Overview of the DTS:X Surround Sound Format

MDA Tool Interface with DTS:X Logo. Images provided by DTS

In late 2014, DTS announced that it was countering Dolby Atmos and Auro 3D Audio with its own immersive surround sound format DTS:X. DTS demonstrated the DTS:X surround sound format at an event that I attended on April 9th, 2015. Shortly after, DTS:X was off-and-running.

MDA - Multi-Dimensional Audio

DTS:X has its roots with SRS Labs (since absorbed into DTS), which developed "Object Based" surround sound technology under the umbrella name of MDA (Multi-Dimensional Audio), which I have reported on previously.

The key aspect of MDA technology is that sound objects are not tied to specific channels or speakers, but assigned to a position in 3 Dimensional space.

Using the MDA infrastructure (which is royalty free to the motion picture and audio/video industry) content creators have an open-ended tool for mixing audio that can applied to a variety of different end-use formats (Audio for The Avengers: Age of Ultron was mixed using MDA for output to the IMAX audio format). With its royalty-free incentive, and user flexibility, you will see more movie studios, production, and post-production facilities using MDA technology.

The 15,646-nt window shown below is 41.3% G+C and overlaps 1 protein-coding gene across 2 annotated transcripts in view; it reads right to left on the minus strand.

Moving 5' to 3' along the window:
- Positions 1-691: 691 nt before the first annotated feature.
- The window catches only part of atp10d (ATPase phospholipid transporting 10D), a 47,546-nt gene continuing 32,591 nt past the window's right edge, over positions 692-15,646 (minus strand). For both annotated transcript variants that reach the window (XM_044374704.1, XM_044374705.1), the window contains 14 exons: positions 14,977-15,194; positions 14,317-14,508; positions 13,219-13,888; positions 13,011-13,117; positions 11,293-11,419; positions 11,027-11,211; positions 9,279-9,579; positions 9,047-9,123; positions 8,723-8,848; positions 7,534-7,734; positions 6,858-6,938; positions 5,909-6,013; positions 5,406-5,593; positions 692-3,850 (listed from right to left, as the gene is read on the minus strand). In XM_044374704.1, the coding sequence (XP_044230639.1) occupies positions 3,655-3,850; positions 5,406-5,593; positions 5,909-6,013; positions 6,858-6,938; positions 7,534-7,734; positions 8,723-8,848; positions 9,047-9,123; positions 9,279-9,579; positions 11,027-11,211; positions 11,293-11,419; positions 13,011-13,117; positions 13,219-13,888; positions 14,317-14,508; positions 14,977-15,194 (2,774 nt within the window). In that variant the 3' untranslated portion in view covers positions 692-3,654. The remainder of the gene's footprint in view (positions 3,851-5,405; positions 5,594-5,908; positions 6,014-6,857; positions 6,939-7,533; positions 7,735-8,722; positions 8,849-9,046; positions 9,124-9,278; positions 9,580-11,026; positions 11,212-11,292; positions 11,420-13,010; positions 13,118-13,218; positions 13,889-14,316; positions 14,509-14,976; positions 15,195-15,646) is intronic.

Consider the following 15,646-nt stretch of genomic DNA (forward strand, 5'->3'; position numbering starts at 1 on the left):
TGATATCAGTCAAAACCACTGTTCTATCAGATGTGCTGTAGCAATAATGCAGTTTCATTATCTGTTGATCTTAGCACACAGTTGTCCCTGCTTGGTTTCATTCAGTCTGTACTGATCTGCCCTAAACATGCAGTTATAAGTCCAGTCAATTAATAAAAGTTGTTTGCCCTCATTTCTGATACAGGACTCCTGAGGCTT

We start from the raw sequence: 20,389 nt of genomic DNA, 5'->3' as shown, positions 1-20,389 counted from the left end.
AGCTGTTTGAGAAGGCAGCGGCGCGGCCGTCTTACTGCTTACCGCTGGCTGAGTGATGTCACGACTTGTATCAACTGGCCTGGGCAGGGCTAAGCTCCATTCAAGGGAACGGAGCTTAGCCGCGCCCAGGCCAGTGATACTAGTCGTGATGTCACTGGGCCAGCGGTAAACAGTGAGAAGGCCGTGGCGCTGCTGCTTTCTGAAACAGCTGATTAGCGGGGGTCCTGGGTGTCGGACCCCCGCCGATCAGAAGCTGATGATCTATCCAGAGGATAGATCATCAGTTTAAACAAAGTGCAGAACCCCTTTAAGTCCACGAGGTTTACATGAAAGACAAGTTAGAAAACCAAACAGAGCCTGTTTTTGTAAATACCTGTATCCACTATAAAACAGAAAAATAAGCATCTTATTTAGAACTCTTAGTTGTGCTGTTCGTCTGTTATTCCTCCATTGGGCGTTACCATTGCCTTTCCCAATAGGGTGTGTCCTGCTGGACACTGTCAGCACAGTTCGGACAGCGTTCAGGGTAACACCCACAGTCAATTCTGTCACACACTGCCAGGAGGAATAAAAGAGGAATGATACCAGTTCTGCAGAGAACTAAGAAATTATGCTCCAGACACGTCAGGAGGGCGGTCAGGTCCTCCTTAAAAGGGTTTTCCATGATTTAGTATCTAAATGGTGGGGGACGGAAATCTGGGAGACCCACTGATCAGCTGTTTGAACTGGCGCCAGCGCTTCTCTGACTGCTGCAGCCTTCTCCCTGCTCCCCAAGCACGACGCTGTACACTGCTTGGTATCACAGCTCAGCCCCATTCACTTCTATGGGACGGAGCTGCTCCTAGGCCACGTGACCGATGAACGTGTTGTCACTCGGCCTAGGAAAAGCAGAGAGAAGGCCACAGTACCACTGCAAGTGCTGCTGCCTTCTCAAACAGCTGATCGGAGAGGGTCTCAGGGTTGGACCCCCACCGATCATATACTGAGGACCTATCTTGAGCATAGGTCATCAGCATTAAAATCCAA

However, for the purpose of this article, MDA is the foundation for DTS:X, which can also be applied  commercial cinema, home theater, music, and personal listening environments.

Using MDA for creation, and DTS:X as the output format, sound mixers/engineers have a tool in which each individual sound object (which can add up to hundreds in some films) can be individually (or grouped in small clusters) placed in a specific point in space, regardless of channel assignment or speaker layout.

On playback, the preciseness of sound object placement is more accurate and immersive as more channels and speakers are available, but having heard both MDA and DTS:X, with various speaker and channel setups, you can get some immersive benefits of DTS:X encoding in even a modest 5.1 or 7.1 channel setup.

Of course, you also have to have access to content that is mixed/mastered using MDA tools and delivered by DTS:X as well.


This application of DTS:X brings another immersive surround sound option to cinemas. Although there are some hardware and software requirements, DTS:X is adaptable to a variety of movie theater speaker setups, including theaters that may already be setup for the Dolby Atmos (also object based) or Barco Auro 11.1 (not object based) immersive surround sound formats.

The DTS:X codec can "remap" its sound object distribution according the speaker layout that is available. This means that although theater owners need to add a content server and make some tweaks to gain DTS:X certification, the overall financial cost of adding DTS:X to commercial cinemas need not be a significant financial burden.